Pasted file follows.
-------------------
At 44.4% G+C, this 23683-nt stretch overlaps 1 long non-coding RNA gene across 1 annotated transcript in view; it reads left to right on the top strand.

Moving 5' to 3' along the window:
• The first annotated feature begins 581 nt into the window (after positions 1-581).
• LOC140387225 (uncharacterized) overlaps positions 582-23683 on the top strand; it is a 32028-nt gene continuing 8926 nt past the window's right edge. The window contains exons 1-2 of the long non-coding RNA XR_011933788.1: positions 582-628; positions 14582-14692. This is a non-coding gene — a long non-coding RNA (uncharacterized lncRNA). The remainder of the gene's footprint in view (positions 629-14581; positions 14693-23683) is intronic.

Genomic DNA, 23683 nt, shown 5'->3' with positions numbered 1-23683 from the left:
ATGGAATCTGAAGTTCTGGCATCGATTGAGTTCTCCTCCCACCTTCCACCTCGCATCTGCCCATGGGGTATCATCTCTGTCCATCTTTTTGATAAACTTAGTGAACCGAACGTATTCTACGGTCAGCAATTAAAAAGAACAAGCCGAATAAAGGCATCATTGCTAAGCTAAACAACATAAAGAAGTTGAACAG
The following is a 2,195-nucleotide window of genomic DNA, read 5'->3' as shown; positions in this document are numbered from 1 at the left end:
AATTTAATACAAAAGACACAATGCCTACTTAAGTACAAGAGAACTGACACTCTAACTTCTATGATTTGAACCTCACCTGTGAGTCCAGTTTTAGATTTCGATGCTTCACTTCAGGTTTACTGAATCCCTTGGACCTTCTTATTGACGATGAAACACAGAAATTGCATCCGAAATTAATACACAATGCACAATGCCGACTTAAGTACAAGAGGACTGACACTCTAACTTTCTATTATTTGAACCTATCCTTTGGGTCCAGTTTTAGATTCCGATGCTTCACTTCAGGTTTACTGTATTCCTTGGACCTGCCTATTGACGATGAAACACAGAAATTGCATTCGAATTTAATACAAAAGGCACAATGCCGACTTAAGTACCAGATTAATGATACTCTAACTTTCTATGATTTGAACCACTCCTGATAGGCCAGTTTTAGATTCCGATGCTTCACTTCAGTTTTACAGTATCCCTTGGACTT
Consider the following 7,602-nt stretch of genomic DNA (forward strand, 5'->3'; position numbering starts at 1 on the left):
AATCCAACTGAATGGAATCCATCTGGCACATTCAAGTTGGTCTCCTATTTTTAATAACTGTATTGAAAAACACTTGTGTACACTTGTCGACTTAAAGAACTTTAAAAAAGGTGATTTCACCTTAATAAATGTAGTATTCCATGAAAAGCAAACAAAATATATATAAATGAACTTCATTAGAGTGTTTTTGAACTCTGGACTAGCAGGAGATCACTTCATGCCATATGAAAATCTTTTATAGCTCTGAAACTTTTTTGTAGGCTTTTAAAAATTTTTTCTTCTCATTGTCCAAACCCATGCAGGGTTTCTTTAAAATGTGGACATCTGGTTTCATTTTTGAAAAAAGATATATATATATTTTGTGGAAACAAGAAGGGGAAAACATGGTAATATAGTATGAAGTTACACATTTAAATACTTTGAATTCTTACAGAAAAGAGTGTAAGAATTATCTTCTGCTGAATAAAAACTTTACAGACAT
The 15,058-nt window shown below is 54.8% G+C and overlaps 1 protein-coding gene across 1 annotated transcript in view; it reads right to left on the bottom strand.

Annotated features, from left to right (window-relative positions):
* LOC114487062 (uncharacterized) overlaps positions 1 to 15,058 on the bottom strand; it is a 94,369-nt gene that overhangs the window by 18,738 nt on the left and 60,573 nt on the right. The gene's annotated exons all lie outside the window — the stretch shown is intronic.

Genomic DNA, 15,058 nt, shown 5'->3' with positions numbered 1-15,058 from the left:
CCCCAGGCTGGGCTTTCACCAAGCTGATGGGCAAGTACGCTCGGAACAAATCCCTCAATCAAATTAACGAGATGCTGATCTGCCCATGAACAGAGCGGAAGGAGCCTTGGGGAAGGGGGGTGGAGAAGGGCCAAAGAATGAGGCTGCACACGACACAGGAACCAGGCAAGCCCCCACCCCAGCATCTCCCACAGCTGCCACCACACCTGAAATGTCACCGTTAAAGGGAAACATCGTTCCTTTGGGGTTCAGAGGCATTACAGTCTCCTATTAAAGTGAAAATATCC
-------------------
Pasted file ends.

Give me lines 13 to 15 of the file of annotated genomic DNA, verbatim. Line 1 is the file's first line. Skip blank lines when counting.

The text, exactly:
* LOC114487062 (uncharacterized) overlaps positions 1 to 15,058 on the bottom strand; it is a 94,369-nt gene that overhangs the window by 18,738 nt on the left and 60,573 nt on the right. The gene's annotated exons all lie outside the window — the stretch shown is intronic.

Genomic DNA, 15,058 nt, shown 5'->3' with positions numbered 1-15,058 from the left:
CCCCAGGCTGGGCTTTCACCAAGCTGATGGGCAAGTACGCTCGGAACAAATCCCTCAATCAAATTAACGAGATGCTGATCTGCCCATGAACAGAGCGGAAGGAGCCTTGGGGAAGGGGGGTGGAGAAGGGCCAAAGAATGAGGCTGCACACGACACAGGAACCAGGCAAGCCCCCACCCCAGCATCTCCCACAGCTGCCACCACACCTGAAATGTCACCGTTAAAGGGAAACATCGTTCCTTTGGGGTTCAGAGGCATTACAGTCTCCTATTAAAGTGAAAATATCC